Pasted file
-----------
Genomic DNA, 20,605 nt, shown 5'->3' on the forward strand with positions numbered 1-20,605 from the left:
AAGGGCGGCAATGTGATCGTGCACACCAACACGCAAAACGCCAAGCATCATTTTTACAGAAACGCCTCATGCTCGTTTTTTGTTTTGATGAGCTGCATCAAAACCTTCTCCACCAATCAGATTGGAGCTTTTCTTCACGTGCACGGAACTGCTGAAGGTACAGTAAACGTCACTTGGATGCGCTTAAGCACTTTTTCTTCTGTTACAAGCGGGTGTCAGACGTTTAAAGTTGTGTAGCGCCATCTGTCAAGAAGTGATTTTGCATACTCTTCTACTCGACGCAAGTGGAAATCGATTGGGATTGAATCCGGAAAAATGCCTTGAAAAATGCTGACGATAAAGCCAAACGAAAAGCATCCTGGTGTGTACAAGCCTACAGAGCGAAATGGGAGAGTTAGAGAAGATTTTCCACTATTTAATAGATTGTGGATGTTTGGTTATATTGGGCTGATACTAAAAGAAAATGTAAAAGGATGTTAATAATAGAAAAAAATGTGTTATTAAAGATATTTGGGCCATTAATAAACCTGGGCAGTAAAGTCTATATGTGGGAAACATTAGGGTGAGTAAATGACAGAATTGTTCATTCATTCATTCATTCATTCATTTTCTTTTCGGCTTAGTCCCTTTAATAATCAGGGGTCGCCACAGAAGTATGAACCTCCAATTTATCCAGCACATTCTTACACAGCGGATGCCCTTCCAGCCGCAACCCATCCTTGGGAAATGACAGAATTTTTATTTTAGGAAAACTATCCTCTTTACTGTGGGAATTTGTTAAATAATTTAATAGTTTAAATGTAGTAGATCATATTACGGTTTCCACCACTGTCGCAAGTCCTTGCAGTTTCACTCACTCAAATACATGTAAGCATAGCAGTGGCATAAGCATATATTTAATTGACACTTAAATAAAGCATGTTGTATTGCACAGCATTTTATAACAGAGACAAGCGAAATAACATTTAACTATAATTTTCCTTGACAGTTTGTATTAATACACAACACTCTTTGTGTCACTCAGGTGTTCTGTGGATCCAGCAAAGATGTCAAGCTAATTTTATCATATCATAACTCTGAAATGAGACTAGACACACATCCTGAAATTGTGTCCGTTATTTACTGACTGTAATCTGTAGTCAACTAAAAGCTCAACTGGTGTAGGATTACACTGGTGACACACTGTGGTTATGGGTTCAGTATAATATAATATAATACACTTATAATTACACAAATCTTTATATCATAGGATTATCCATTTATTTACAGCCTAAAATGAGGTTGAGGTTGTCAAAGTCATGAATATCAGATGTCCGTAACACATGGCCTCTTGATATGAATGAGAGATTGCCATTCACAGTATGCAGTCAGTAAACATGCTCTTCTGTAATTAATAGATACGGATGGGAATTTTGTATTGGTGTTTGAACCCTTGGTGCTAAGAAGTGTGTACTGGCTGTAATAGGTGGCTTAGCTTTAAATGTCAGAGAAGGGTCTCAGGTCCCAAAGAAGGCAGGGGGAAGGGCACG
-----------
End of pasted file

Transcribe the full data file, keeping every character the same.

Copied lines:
Genomic DNA, 20,605 nt, shown 5'->3' on the forward strand with positions numbered 1-20,605 from the left:
AAGGGCGGCAATGTGATCGTGCACACCAACACGCAAAACGCCAAGCATCATTTTTACAGAAACGCCTCATGCTCGTTTTTTGTTTTGATGAGCTGCATCAAAACCTTCTCCACCAATCAGATTGGAGCTTTTCTTCACGTGCACGGAACTGCTGAAGGTACAGTAAACGTCACTTGGATGCGCTTAAGCACTTTTTCTTCTGTTACAAGCGGGTGTCAGACGTTTAAAGTTGTGTAGCGCCATCTGTCAAGAAGTGATTTTGCATACTCTTCTACTCGACGCAAGTGGAAATCGATTGGGATTGAATCCGGAAAAATGCCTTGAAAAATGCTGACGATAAAGCCAAACGAAAAGCATCCTGGTGTGTACAAGCCTACAGAGCGAAATGGGAGAGTTAGAGAAGATTTTCCACTATTTAATAGATTGTGGATGTTTGGTTATATTGGGCTGATACTAAAAGAAAATGTAAAAGGATGTTAATAATAGAAAAAAATGTGTTATTAAAGATATTTGGGCCATTAATAAACCTGGGCAGTAAAGTCTATATGTGGGAAACATTAGGGTGAGTAAATGACAGAATTGTTCATTCATTCATTCATTCATTCATTTTCTTTTCGGCTTAGTCCCTTTAATAATCAGGGGTCGCCACAGAAGTATGAACCTCCAATTTATCCAGCACATTCTTACACAGCGGATGCCCTTCCAGCCGCAACCCATCCTTGGGAAATGACAGAATTTTTATTTTAGGAAAACTATCCTCTTTACTGTGGGAATTTGTTAAATAATTTAATAGTTTAAATGTAGTAGATCATATTACGGTTTCCACCACTGTCGCAAGTCCTTGCAGTTTCACTCACTCAAATACATGTAAGCATAGCAGTGGCATAAGCATATATTTAATTGACACTTAAATAAAGCATGTTGTATTGCACAGCATTTTATAACAGAGACAAGCGAAATAACATTTAACTATAATTTTCCTTGACAGTTTGTATTAATACACAACACTCTTTGTGTCACTCAGGTGTTCTGTGGATCCAGCAAAGATGTCAAGCTAATTTTATCATATCATAACTCTGAAATGAGACTAGACACACATCCTGAAATTGTGTCCGTTATTTACTGACTGTAATCTGTAGTCAACTAAAAGCTCAACTGGTGTAGGATTACACTGGTGACACACTGTGGTTATGGGTTCAGTATAATATAATATAATACACTTATAATTACACAAATCTTTATATCATAGGATTATCCATTTATTTACAGCCTAAAATGAGGTTGAGGTTGTCAAAGTCATGAATATCAGATGTCCGTAACACATGGCCTCTTGATATGAATGAGAGATTGCCATTCACAGTATGCAGTCAGTAAACATGCTCTTCTGTAATTAATAGATACGGATGGGAATTTTGTATTGGTGTTTGAACCCTTGGTGCTAAGAAGTGTGTACTGGCTGTAATAGGTGGCTTAGCTTTAAATGTCAGAGAAGGGTCTCAGGTCCCAAAGAAGGCAGGGGGAAGGGCACG